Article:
Arroyo denies pine tar accusation

Arroyo denies pine tar accusation

CINCINNATI -- During Wednesday's 6-1 Reds win, Cardinals starter John Smoltz had lots of trouble gripping the baseball. Reds starter Bronson Arroyo had no problems.

Because of that, Cardinals pitching coach Dave Duncan accused Arroyo of cheating during his 8 1/3-inning, one-run performance for win No. 15.

"I'm sure he had pine tar on his cap," Duncan told the St. Louis Post-Dispatch after the game. "He didn't have any problem getting a grip. Balls like that can generate a lot more movement than a slick ball that hasn't been rubbed up."

Asked by the Post-Dispatch if he had seen Arroyo go to his cap, Duncan said, "Just every pitch."

Smoltz allowed five walks and six runs over his four innings after he came in with only four walks over his previous six starts. He repeatedly tossed balls out of play because he felt they were too slick to grip in the frigid conditions at Great American Ball Park.

"I've been around for 40-plus years now, and I've never seen a Major League baseball game played with balls like that," Duncan told the Post-Dispatch.

After Smoltz departed, three Cardinals pitchers worked the remaining four innings scoreless, and there were no complaints about the balls.

"He shouldn't make wild accusations like that," Reds pitch coach Dick Pole said Thursday of Duncan. "If they suspected that last night, why didn't they check him? They would find nothing. The balls [Smoltz] were throwing out looked fine to me."

Before games, it's the home clubhouse staff's responsibility to apply mud to the baseballs so pitchers can get better grips.

Arroyo also denied the allegations levied by Duncan.

"The reason he's saying that is because I've been using this hat all season," Arroyo said. "That's what happens from playing games in every other park, where there is so much mud on the balls. That black stuff comes off on my fingers every day." Arroyo produced the game cap from his locker and the bill was stained black.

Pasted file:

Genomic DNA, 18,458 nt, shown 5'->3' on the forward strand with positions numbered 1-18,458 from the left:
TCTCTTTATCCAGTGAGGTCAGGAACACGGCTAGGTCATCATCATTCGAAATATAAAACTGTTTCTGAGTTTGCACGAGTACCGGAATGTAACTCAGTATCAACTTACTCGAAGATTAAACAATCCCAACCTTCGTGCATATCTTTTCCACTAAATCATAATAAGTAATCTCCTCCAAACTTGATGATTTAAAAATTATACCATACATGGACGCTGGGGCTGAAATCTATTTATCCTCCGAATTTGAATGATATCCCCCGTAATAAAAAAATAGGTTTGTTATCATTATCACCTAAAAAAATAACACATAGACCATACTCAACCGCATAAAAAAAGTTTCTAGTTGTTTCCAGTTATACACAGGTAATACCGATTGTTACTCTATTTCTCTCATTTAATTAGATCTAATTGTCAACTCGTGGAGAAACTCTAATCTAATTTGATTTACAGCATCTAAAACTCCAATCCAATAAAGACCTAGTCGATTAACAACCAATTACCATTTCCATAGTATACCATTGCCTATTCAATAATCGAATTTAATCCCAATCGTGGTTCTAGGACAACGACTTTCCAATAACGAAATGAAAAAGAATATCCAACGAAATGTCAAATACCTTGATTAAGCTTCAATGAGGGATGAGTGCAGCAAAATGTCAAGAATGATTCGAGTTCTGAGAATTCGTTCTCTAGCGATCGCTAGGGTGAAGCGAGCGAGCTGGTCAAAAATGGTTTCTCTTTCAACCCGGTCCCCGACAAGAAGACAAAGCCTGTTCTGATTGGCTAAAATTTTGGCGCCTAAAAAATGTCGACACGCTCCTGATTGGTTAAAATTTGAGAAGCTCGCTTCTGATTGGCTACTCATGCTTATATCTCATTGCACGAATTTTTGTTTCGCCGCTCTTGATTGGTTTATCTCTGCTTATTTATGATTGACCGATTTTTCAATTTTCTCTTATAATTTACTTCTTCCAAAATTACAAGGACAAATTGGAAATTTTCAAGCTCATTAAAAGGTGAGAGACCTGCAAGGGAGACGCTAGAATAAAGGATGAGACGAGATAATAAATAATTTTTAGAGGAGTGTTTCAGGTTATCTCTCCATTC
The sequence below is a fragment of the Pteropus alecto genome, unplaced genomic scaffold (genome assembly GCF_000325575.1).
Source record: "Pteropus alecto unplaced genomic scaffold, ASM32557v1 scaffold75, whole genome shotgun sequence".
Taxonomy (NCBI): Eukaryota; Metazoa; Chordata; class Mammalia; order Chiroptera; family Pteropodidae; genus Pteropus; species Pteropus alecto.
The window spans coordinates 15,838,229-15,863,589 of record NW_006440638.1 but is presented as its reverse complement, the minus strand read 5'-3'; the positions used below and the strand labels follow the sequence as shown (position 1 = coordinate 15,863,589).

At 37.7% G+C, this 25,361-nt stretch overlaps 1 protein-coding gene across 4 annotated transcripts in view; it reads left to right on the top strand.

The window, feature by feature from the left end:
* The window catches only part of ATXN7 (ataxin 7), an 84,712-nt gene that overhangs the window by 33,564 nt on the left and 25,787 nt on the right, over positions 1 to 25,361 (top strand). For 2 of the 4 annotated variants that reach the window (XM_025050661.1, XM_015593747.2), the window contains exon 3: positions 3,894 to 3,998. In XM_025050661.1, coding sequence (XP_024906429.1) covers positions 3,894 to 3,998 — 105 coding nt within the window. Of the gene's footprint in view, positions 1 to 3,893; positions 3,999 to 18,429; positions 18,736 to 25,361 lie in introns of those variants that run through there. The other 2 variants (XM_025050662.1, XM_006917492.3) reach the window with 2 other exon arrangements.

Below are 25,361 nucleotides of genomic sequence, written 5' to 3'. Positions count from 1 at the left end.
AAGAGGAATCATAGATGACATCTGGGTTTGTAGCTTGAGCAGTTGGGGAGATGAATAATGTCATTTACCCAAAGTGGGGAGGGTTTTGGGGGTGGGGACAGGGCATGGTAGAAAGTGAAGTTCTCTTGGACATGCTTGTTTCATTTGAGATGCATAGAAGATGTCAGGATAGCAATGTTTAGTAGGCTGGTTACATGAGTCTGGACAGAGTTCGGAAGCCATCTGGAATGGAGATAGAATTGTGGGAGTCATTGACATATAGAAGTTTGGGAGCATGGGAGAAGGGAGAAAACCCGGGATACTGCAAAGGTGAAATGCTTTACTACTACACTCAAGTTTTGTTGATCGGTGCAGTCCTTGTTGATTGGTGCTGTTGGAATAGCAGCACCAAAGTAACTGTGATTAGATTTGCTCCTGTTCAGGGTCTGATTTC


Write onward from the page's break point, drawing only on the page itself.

"The funny thing is I normally switch out hats. I have two hats," Arroyo said. "The other one is a lot cleaner. It's starting to build up a little bit. I didn't switch hats because it wasn't hot enough to be really soaked and wet like in the summertime."

Reds manager Dusty Baker wasn't aware of the Duncan accusations until informed by reporters Thursday.

"If anybody should know, it would be Duncan," Baker responded. "I remember they had Julian Tavarez over there. They threw his hat out, remember that? His hat was all messed up. They also had a left-hander, Steve Kline. It's not like it's something new."

Tavarez, a former Cardinals pitcher, was ejected from a game in 2004 for having a dirty cap with pine tar on it.

As for the Duncan comment about going to his cap with his right hand frequently, Arroyo was nonplussed.

"I have 8,000 twitches," Arroyo said. "What do you want me to do about it? That's how I pitch. The next time I pitch, I guarantee that I will call over there on the phone say, 'Dave Duncan, this is Bronson. I'm putting on a brand new hat.'"

With his final outing behind him, Arroyo finished with a 15-13 record and a 3.84 ERA in 33 starts. His 220 1/3 innings gave him five straight 200-innings seasons.

No stranger to pitching in cold weather, Arroyo pointed out that he pitched before in the postseason at Yankee Stadium in October when the balls were very difficult to grip.

"Every ball is different," Arroyo said. "Sometimes you hate them. Sometimes you don't. What are you going to do? You throw what you've got. You find a way to pitch."

Mark Sheldon is a reporter for This story was not subject to the approval of Major League Baseball or its clubs.